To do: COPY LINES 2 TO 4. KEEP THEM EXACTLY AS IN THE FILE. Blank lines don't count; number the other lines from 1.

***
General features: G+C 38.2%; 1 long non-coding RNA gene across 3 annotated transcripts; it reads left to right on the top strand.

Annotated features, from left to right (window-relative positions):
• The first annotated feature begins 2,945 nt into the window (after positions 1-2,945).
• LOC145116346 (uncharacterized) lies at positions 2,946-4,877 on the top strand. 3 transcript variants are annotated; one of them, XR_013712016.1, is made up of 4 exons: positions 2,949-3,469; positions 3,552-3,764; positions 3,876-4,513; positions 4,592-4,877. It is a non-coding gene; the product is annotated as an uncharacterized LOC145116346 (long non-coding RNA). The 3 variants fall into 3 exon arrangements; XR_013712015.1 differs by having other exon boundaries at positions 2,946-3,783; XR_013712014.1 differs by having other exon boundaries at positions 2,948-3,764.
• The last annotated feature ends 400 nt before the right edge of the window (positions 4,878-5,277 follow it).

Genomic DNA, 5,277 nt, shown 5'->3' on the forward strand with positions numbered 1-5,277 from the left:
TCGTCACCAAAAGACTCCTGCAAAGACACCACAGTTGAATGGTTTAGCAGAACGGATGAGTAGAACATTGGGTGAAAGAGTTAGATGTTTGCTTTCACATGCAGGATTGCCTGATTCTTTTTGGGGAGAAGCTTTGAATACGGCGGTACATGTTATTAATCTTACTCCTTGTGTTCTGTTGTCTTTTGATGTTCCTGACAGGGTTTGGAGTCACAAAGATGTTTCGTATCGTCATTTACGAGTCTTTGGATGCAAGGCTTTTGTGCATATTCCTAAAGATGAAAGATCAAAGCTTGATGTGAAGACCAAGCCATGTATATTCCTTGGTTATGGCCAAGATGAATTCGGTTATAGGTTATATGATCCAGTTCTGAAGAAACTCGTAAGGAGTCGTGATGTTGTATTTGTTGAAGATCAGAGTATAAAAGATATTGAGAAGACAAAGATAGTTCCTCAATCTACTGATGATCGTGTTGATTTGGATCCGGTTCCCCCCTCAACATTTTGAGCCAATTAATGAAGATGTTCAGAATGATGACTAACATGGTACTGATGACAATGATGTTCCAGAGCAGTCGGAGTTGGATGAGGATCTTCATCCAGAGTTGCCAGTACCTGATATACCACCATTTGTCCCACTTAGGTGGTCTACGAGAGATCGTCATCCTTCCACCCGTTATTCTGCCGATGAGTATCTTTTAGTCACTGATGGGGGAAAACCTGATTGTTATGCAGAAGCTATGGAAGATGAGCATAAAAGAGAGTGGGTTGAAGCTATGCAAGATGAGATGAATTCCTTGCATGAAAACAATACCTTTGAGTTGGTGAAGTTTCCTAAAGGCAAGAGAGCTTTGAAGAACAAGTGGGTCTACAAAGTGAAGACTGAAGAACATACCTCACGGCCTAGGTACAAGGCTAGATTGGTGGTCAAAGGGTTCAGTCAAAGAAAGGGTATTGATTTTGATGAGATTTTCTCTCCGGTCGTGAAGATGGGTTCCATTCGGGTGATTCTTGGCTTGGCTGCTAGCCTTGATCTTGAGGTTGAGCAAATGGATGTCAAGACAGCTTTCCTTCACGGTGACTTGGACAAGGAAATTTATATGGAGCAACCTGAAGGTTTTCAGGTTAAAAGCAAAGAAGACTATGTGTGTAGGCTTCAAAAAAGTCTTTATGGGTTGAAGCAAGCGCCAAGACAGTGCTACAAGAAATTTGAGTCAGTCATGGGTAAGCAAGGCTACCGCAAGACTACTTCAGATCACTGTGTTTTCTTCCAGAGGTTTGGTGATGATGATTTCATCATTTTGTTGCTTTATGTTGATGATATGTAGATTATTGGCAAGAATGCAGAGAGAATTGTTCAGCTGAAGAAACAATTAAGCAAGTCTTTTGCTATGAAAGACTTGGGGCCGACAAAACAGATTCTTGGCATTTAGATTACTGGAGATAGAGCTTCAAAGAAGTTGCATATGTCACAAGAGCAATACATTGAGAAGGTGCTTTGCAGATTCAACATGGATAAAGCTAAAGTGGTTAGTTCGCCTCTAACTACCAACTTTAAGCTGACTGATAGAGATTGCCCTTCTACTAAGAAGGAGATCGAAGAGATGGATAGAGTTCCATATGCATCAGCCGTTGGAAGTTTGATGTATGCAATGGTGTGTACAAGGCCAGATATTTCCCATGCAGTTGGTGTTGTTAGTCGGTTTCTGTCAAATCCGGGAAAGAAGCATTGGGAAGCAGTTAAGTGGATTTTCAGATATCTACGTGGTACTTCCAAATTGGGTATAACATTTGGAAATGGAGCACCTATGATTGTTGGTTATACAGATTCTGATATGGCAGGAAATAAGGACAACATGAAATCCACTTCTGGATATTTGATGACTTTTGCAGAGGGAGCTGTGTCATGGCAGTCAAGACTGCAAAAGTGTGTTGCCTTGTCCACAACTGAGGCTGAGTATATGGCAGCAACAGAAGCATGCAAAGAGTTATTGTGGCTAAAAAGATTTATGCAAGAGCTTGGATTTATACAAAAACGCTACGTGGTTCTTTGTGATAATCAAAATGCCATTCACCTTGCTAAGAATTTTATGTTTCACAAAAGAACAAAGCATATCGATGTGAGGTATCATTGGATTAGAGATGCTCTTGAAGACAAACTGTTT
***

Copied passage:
Annotated features, from left to right (window-relative positions):
• The first annotated feature begins 2,945 nt into the window (after positions 1-2,945).
• LOC145116346 (uncharacterized) lies at positions 2,946-4,877 on the top strand. 3 transcript variants are annotated; one of them, XR_013712016.1, is made up of 4 exons: positions 2,949-3,469; positions 3,552-3,764; positions 3,876-4,513; positions 4,592-4,877. It is a non-coding gene; the product is annotated as an uncharacterized LOC145116346 (long non-coding RNA). The 3 variants fall into 3 exon arrangements; XR_013712015.1 differs by having other exon boundaries at positions 2,946-3,783; XR_013712014.1 differs by having other exon boundaries at positions 2,948-3,764.